Across all of the builds Colnago has specced Pirelli's P-Zero Race TLR tyres, and I'd say that is a good shout. They'll be expensive to replace (or probably not for someone blowing £15k on a bike), but the performance and fun you'll have out of them while they're wearing out will be worth it, and their rolling resistance and grip will allow you to exploit the characteristics of the C68.
It'll come as no surprise that Colnago can price its bikes higher than most because of the badge and the company's heritage. Branding and perceived image are very powerful, and while I'm more of a value-for-money kind of consumer, balanced with quality, performance and so on, if you can get away with it, then why not?
I'm not saying that the C68 isn't a high-end product either, it definitely is. In terms of the overall quality and finish it's excellent. It's just that you can get similar weight, stiffness and performance elsewhere for less.
Even against other Italian superbikes.
The Pinarello Dogma F that Aaron reviewed recently is probably closer in genre to the V4RS, but it is still a top-of-the-range machine with a Super Record EPS groupset and Campag Hyperon wheels, yet it 'only' costs £12,400.
And Basso's Diamante Disc with Super Record Wireless and Campag Shamal Carbon wheels is a relative snip at £9,999.
We actually have one of these in for review at the moment (with Ultegra Di2), so keep your eye out for that one.
Is it worth £15k? Well, that's up to you to decide. Money aside, this is a stunning bike to ride; everything about the ride quality, the geometry, and the handling is spot on. It has character about it which can be hard to create in a carbon frameset.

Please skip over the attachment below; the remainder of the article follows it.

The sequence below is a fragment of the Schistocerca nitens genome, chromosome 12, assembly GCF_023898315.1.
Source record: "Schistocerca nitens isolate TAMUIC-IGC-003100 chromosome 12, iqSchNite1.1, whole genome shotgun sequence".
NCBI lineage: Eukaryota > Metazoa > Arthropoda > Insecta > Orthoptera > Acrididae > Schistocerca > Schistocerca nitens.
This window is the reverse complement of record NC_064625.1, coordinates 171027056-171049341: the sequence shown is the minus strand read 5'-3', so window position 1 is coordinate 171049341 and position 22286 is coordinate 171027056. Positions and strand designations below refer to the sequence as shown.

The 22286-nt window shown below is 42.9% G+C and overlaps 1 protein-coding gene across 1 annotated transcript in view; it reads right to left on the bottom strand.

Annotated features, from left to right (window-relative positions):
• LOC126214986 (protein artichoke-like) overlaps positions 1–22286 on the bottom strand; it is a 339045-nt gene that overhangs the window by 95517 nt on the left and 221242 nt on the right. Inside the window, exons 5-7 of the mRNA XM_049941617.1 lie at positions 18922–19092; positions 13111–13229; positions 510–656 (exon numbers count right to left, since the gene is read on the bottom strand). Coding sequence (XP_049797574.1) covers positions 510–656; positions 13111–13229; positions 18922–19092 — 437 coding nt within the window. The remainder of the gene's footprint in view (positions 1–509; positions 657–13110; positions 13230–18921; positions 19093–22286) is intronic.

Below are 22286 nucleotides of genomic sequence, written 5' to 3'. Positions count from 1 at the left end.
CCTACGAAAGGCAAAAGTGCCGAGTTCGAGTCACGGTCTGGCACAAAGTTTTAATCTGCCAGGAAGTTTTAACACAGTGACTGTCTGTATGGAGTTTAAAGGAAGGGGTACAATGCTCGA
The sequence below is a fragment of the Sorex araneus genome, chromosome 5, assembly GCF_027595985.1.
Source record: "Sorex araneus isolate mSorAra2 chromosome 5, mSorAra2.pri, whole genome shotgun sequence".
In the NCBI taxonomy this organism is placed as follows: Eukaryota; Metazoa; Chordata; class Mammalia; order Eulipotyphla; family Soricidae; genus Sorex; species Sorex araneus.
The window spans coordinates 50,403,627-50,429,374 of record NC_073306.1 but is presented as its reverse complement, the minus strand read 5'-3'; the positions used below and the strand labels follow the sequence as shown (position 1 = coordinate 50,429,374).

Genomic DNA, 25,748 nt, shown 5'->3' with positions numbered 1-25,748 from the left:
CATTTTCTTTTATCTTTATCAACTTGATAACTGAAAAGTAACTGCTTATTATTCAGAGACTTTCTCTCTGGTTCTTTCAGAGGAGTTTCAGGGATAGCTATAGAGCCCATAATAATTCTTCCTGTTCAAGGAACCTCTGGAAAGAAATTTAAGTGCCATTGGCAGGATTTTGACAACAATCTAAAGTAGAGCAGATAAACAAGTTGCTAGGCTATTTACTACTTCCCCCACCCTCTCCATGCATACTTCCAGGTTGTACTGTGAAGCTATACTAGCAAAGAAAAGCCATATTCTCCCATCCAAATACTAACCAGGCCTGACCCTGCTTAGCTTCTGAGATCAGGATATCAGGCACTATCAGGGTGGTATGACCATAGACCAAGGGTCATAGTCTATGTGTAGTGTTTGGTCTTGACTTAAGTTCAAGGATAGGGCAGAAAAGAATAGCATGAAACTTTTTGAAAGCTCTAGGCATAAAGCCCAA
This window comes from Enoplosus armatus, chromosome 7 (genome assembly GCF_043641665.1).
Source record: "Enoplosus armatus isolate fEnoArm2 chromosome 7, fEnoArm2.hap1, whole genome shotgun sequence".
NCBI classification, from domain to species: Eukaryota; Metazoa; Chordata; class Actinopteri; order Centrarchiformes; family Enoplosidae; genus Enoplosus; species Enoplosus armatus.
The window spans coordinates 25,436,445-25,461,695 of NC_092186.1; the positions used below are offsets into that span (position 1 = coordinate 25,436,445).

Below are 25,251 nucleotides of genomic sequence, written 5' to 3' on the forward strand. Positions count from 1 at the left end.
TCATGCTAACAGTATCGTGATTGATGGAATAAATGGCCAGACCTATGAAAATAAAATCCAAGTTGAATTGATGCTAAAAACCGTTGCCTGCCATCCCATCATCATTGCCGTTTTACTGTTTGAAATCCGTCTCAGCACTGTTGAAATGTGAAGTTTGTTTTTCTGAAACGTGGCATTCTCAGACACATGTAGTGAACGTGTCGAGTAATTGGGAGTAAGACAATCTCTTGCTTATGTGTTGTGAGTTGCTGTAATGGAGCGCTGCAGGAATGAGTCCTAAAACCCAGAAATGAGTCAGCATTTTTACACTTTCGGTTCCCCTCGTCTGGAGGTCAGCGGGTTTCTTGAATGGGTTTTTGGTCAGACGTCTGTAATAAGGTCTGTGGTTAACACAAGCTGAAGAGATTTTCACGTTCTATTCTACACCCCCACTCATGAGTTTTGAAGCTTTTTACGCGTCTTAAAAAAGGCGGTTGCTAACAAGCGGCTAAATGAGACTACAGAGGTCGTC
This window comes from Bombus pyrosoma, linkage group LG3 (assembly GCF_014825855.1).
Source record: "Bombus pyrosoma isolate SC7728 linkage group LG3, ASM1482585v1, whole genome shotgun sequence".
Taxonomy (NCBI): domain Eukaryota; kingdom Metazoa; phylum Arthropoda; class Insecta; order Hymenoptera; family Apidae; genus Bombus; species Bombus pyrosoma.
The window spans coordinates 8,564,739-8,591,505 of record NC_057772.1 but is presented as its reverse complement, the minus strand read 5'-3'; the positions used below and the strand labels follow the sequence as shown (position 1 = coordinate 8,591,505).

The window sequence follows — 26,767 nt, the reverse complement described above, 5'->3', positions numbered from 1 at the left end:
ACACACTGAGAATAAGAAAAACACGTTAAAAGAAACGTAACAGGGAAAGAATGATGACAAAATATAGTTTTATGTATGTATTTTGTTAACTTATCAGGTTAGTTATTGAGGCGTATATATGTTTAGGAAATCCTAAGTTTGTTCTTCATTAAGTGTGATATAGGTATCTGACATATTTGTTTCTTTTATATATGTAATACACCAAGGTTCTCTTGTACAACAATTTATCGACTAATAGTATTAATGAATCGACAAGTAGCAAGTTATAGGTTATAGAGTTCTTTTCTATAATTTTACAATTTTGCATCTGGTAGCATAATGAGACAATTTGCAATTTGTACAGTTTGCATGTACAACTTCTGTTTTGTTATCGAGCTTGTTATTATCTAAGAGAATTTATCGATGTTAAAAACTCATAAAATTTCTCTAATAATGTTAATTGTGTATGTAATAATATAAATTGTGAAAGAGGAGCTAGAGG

On top of all that, it is a beauty. This latest design has brought Colnago's C series bang up to date.
Stunning looks, build quality and ride characteristics, for a premium price
If you're thinking of buying this product using a cashback deal why not use the road.cc Top Cashback page and get some top cashback while helping to support your favourite independent cycling website
road.cc test report
Make and model: Colnago C68 Super Record
Size tested: 510
About the bike
List the components used to build up the bike.
Cassette: Campagnolo Super Record, 11/29T
Shifter: Campagnolo Super Record EPS
Rear Derailleur: Campagnolo Super Record EPS
Front Derailleur: Campagnolo Super Record EPS
Bottom Bracket: T47
Crankset: Campagnolo Super Record Carbon (52/36T)
Brakes: Campagnolo Super Record EPS
Wheels: Campagnolo Bora Ultra WTO 45
Seat post: Colnago C68
Saddle: Prologo Scrath M5 Ti
Bar Tape: Colnago Grip
Handlebar: Colnago CC.01
Stem: Colnago CC.01
Headset: Ceramic Speed SLT
Tyres: Pirelli PZero Race
Tell us what the bike is for and who it's aimed at. What do the manufacturers say about it? How does that compare to your own feelings about the bike?
Colnago says, "The new pinnacle of Italian bicycle craftsmanship"
It is stunningly made and very impressive in terms of ride quality and performance.
Where does this model sit in the range? Tell us briefly about the cheaper options and the more expensive options
Colnago lists a few builds on its website: Shimano Ultegra Di2 and Dura-Ace Di2, SRAM Red eTap, and this Campagnolo Super Record EPS.
Frame and fork
Tell us about the build quality and finish of the frame and fork?
The build quality and finish are exceptional.
Tell us about the materials used in the frame and fork?
The frame and fork are full carbon fibre, although Colnago doesn't divulge the grade of the carbon itself, like some brands do.
Tell us about the geometry of the frame and fork?
The geometry is a blend of race and endurance. You get quite an aggressive pedalling position and low front end, but the handling speed is backed off a touch compared to a full race bike.
How was the bike in terms of height and reach? How did it compare to other bikes of the same stated size?
The stack and reach figures are fairly typical for this style of bike at a ratio of around 1.43.
Riding the bike
Was the bike comfortable to ride? Tell us how you felt about the ride quality.